The goal is to see a buck from the distance that you would like to shoot before you commit yourself to a feeding area. Remember, these are extremely wary deer. With the first hint of human intrusion, the buck will be back on a nocturnal pattern immediately. So you can’t bumble around.
Pay close attention to exactly how he enters the feeding area. What trail did he use? What was the wind direction? What time was it? You also want to know what all the other deer using the feeding area are doing so you can factor them into your strategy. All of these observations are important when setting up an ambush. It would be ideal to watch for two evenings before making a move, but you can move in after just one evening of observation if you are conservative in your stand selection.
Bucks won’t use the same exact trail to enter their feeding area each day, (in fact, they don’t always come out before dark each day). Late season hunting is a waiting game; it may take three or four evenings before you see the buck again. All the deer using the area have to remain relaxed for that entire period if this is going to work. Make sure that you can get out of the area after shooting time expires without alarming a single deer. If you can’t, you’ve committed yourself too far into the feeding area.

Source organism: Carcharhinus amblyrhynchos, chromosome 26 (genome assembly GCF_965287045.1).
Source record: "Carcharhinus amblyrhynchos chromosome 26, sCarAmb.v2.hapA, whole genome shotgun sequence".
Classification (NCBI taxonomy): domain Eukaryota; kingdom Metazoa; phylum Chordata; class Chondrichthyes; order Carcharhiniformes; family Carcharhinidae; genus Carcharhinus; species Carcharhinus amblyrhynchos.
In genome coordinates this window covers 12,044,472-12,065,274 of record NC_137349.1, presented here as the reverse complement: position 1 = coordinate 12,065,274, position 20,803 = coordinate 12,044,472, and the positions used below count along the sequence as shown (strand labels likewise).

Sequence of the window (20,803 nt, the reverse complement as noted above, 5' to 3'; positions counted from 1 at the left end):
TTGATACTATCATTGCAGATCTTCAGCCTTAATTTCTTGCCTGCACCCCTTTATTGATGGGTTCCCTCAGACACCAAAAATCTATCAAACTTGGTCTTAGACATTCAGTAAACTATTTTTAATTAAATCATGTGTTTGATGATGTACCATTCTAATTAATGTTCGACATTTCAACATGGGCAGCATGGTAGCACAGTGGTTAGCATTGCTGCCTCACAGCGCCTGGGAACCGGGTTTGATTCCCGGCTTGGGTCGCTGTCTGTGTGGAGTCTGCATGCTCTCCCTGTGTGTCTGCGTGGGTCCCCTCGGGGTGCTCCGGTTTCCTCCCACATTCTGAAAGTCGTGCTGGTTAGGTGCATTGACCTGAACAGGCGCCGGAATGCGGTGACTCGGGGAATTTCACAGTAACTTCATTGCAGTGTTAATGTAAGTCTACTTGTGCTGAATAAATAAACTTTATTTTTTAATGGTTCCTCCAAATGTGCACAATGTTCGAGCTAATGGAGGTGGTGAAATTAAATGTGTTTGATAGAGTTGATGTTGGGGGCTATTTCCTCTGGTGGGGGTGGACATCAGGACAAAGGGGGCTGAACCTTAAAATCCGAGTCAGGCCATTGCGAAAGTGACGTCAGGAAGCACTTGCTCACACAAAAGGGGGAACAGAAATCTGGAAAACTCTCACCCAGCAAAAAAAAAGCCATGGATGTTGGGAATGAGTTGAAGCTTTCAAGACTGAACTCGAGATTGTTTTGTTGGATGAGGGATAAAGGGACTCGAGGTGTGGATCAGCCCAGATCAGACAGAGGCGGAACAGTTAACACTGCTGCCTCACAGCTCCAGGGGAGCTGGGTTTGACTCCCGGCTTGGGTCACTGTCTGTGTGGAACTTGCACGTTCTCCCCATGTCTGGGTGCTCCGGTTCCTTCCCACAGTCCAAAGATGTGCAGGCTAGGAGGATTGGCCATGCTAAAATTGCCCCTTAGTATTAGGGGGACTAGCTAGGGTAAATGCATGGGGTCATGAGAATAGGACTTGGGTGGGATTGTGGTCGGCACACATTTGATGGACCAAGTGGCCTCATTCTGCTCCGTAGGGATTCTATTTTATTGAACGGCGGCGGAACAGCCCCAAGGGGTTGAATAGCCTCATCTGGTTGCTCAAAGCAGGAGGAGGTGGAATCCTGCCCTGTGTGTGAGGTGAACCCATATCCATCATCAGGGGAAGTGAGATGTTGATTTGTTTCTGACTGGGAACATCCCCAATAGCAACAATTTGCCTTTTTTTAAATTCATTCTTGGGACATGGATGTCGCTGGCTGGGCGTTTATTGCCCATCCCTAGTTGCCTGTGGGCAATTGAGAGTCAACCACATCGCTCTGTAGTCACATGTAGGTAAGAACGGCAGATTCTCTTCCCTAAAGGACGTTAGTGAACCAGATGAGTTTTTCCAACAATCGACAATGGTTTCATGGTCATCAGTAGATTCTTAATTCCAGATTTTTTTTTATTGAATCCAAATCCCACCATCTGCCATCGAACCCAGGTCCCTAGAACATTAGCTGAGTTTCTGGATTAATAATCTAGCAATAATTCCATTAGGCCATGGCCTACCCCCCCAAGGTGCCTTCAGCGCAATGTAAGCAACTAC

Mature bucks usually wait to come out last, following all the does and immature bucks. So, even if you only spook a couple of does while heading back to your vehicle, you’ve just educated his advance guard and have made it more difficult to tag the buck on future hunts.
If the weather is warm and all you see are does coming out you have three options: move to another area and keep watching, stay put and wait until it gets colder in order to get the bucks moving or start hunting deeper in the cover. The first option is a good one. The second is also good – if you have the time, but the third option carries some risk. Save it until the last few days of the season when you have nothing to lose.